NH Shoreland Protection (Overview)

Shoreland Protection
What you need to know about the protection of the lakes and surface waters of New Hampshire


When visitors and residents think of the lakes of New Hampshire, they envision clear blue waters surrounded by dense, green forests. These two qualities are inextricably tied in our minds but many do not realize their interdependent relationship. There are many threats facing New Hampshire’s surface waters. Its lakes, rivers and wetlands face pressures from increased development which can lead to accelerated eutrophication, erosion and loss of vital habitat for wildlife and people alike.

What is Eutrophication?
Eutrophication is the natural aging process of lakes. Sediment and nutrients (which act as fertilizers) slowly fill a lake by increasing the growth of algae and weeds. When this vegetation dies, its decomposition creates more nutrients. Accelerated eutrophication is the result of cultural influences, such as development, that prematurely age a lake.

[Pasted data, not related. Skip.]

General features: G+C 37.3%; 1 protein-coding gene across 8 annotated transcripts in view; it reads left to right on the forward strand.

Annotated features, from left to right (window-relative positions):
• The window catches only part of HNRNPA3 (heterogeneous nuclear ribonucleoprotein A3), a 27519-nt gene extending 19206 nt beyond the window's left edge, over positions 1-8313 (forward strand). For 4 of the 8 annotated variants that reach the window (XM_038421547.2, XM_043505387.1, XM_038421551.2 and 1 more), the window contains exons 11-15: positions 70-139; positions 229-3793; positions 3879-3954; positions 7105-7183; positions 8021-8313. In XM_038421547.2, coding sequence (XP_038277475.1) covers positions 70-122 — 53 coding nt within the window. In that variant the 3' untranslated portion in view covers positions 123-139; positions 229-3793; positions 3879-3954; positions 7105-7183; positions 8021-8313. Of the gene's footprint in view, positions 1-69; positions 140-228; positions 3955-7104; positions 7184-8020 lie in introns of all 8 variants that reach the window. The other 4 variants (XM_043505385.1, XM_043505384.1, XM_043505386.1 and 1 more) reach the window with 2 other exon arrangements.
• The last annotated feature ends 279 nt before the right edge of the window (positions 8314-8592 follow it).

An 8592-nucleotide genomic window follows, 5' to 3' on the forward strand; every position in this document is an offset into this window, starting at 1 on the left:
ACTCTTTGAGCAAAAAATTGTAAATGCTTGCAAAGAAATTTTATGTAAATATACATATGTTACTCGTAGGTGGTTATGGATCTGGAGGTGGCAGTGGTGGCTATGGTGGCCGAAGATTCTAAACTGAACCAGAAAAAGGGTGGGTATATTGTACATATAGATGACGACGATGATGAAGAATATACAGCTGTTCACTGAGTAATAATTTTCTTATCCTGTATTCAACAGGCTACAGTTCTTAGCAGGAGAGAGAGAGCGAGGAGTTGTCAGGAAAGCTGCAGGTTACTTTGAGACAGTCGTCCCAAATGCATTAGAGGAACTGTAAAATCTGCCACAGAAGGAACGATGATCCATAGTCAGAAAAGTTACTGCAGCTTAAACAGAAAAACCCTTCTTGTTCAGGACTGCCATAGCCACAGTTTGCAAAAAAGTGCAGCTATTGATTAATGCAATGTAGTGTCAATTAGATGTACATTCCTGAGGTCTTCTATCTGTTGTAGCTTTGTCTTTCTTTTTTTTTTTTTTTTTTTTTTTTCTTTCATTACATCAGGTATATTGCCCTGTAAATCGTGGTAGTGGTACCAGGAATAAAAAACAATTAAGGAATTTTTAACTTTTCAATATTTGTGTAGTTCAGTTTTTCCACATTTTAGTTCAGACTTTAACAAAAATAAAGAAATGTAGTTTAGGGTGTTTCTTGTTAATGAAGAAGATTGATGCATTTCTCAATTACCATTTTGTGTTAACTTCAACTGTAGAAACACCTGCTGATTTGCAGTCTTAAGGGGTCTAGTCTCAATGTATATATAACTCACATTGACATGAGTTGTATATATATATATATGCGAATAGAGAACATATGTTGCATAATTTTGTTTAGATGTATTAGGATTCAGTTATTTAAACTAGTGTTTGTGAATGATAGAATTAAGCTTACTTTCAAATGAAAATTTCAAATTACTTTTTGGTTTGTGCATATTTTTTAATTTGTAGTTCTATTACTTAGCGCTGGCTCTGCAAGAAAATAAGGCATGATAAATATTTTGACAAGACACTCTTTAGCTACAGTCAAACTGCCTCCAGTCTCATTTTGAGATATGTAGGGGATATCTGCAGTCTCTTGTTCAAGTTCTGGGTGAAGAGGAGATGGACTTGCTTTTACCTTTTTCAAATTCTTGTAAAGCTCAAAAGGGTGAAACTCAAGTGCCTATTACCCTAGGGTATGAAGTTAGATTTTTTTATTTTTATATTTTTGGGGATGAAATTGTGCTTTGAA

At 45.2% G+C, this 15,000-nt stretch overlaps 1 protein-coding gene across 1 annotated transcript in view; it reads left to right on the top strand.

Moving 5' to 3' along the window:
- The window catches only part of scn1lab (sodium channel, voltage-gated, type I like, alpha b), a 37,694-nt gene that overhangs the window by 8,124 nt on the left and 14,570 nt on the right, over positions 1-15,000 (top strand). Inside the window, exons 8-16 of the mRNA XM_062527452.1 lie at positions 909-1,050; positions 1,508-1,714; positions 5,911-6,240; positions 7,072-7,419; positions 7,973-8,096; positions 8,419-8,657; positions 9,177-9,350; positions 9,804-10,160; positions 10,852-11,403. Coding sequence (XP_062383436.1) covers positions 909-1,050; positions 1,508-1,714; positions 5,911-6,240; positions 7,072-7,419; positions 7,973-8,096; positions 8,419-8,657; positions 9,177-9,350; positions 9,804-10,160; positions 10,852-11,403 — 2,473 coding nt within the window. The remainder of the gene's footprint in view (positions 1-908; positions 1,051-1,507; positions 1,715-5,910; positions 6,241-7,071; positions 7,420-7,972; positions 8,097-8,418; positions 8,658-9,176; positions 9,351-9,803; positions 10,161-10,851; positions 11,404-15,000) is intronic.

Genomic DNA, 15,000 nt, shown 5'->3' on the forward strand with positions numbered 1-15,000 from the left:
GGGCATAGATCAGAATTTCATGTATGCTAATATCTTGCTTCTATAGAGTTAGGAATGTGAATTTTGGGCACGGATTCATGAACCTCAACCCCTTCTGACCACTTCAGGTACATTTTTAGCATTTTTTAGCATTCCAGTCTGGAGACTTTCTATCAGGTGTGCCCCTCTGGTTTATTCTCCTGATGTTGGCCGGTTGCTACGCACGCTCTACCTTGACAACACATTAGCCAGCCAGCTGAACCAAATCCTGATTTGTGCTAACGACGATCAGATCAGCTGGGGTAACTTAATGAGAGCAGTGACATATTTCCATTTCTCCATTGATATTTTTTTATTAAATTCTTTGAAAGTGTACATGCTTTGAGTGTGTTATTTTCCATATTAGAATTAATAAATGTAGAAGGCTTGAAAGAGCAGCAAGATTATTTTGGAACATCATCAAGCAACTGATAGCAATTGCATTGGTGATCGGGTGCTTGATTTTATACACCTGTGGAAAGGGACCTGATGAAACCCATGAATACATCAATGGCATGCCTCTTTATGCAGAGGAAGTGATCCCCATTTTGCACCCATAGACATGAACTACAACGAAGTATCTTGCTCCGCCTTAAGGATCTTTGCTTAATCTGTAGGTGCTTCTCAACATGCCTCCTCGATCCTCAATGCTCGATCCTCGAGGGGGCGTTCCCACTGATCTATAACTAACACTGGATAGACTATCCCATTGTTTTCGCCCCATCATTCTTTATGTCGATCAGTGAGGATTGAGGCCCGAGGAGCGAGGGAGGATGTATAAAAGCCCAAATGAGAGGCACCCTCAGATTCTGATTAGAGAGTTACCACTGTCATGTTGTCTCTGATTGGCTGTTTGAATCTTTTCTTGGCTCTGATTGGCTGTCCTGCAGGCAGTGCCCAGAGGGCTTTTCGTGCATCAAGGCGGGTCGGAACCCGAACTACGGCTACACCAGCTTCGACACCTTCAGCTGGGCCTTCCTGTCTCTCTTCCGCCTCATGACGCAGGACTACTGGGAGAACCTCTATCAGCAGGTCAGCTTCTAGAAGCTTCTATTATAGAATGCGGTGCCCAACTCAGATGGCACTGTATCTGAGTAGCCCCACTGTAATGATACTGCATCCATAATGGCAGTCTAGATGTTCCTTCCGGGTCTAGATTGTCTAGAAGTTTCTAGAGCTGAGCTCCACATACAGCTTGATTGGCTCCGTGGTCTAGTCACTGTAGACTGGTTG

What is Erosion?
Erosion is the loss of soils due to wind, ice and wave action, as well as runoff from rain and spring snow melt. Removal of vegetation and its root systems causes soil and pollutants to be washed into a lake or river and reduces water clarity. Erosion not only fills waterbodies with soils and sediment (which harms fish and other aquatic life), it also carries nutrients which act as fertilizers, speeding the growth of algae and weeds in lakes and rivers. (For more information see our brochure, What is a Watershed?.)

What About Loss of Habitat?
Natural, healthy shorelands are green places that meet clean, blue waters. Birds and other wildlife depend on the cover provided by natural vegetation. Fish and other aquatic life need the shade and cover at the shore’s edge. When natural shading is eliminated, water temperatures rise and algae and weed growth increases. Shaded areas retard excessive weeds in shoreland areas by blocking out the light that aquatic plants use to grow.

What is NH Doing to Protect Our Shorelands?
The Comprehensive Shoreland Protection Act (CSPA) was created in 1994 to protect against erosion and pollution by setting minimum standards and requirements for the development, use, and subdivision of land within 250 feet of the water’s edge.

Read more at.. http://www.nhlakes.org/ed_shore_pro.htm


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